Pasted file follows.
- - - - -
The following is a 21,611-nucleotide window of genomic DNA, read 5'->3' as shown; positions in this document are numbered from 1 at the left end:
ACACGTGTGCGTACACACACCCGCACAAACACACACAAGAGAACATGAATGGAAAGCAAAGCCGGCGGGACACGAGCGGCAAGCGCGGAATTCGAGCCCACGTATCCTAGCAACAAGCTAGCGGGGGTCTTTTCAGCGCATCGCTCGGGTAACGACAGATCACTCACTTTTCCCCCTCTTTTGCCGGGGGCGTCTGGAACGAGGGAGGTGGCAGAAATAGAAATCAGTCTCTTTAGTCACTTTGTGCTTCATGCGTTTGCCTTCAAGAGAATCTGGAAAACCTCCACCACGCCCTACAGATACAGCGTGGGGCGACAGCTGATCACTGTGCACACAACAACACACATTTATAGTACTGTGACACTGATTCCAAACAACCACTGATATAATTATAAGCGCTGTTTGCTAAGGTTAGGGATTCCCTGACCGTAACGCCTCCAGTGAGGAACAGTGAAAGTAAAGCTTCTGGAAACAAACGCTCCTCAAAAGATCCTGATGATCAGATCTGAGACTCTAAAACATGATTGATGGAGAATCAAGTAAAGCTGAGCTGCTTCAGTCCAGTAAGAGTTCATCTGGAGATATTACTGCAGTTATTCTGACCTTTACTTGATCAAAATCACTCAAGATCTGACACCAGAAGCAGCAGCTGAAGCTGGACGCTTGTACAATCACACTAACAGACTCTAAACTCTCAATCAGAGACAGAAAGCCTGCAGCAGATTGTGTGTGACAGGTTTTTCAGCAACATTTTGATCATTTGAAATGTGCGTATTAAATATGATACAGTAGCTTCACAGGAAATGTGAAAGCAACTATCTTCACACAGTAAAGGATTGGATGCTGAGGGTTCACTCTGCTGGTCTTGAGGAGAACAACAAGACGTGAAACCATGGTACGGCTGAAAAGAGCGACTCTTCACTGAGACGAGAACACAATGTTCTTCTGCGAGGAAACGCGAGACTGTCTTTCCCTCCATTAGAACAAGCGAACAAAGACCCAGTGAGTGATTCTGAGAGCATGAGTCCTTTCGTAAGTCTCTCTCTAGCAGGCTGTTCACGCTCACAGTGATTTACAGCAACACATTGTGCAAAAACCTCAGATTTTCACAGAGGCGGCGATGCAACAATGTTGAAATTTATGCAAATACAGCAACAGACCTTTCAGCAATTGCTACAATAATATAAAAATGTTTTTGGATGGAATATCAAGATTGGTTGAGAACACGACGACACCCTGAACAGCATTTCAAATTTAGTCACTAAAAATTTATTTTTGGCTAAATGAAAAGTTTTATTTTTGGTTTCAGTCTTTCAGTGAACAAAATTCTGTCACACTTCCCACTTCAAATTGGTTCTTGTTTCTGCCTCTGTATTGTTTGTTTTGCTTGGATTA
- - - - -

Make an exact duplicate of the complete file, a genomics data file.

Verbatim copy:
The following is a 21,611-nucleotide window of genomic DNA, read 5'->3' as shown; positions in this document are numbered from 1 at the left end:
ACACGTGTGCGTACACACACCCGCACAAACACACACAAGAGAACATGAATGGAAAGCAAAGCCGGCGGGACACGAGCGGCAAGCGCGGAATTCGAGCCCACGTATCCTAGCAACAAGCTAGCGGGGGTCTTTTCAGCGCATCGCTCGGGTAACGACAGATCACTCACTTTTCCCCCTCTTTTGCCGGGGGCGTCTGGAACGAGGGAGGTGGCAGAAATAGAAATCAGTCTCTTTAGTCACTTTGTGCTTCATGCGTTTGCCTTCAAGAGAATCTGGAAAACCTCCACCACGCCCTACAGATACAGCGTGGGGCGACAGCTGATCACTGTGCACACAACAACACACATTTATAGTACTGTGACACTGATTCCAAACAACCACTGATATAATTATAAGCGCTGTTTGCTAAGGTTAGGGATTCCCTGACCGTAACGCCTCCAGTGAGGAACAGTGAAAGTAAAGCTTCTGGAAACAAACGCTCCTCAAAAGATCCTGATGATCAGATCTGAGACTCTAAAACATGATTGATGGAGAATCAAGTAAAGCTGAGCTGCTTCAGTCCAGTAAGAGTTCATCTGGAGATATTACTGCAGTTATTCTGACCTTTACTTGATCAAAATCACTCAAGATCTGACACCAGAAGCAGCAGCTGAAGCTGGACGCTTGTACAATCACACTAACAGACTCTAAACTCTCAATCAGAGACAGAAAGCCTGCAGCAGATTGTGTGTGACAGGTTTTTCAGCAACATTTTGATCATTTGAAATGTGCGTATTAAATATGATACAGTAGCTTCACAGGAAATGTGAAAGCAACTATCTTCACACAGTAAAGGATTGGATGCTGAGGGTTCACTCTGCTGGTCTTGAGGAGAACAACAAGACGTGAAACCATGGTACGGCTGAAAAGAGCGACTCTTCACTGAGACGAGAACACAATGTTCTTCTGCGAGGAAACGCGAGACTGTCTTTCCCTCCATTAGAACAAGCGAACAAAGACCCAGTGAGTGATTCTGAGAGCATGAGTCCTTTCGTAAGTCTCTCTCTAGCAGGCTGTTCACGCTCACAGTGATTTACAGCAACACATTGTGCAAAAACCTCAGATTTTCACAGAGGCGGCGATGCAACAATGTTGAAATTTATGCAAATACAGCAACAGACCTTTCAGCAATTGCTACAATAATATAAAAATGTTTTTGGATGGAATATCAAGATTGGTTGAGAACACGACGACACCCTGAACAGCATTTCAAATTTAGTCACTAAAAATTTATTTTTGGCTAAATGAAAAGTTTTATTTTTGGTTTCAGTCTTTCAGTGAACAAAATTCTGTCACACTTCCCACTTCAAATTGGTTCTTGTTTCTGCCTCTGTATTGTTTGTTTTGCTTGGATTA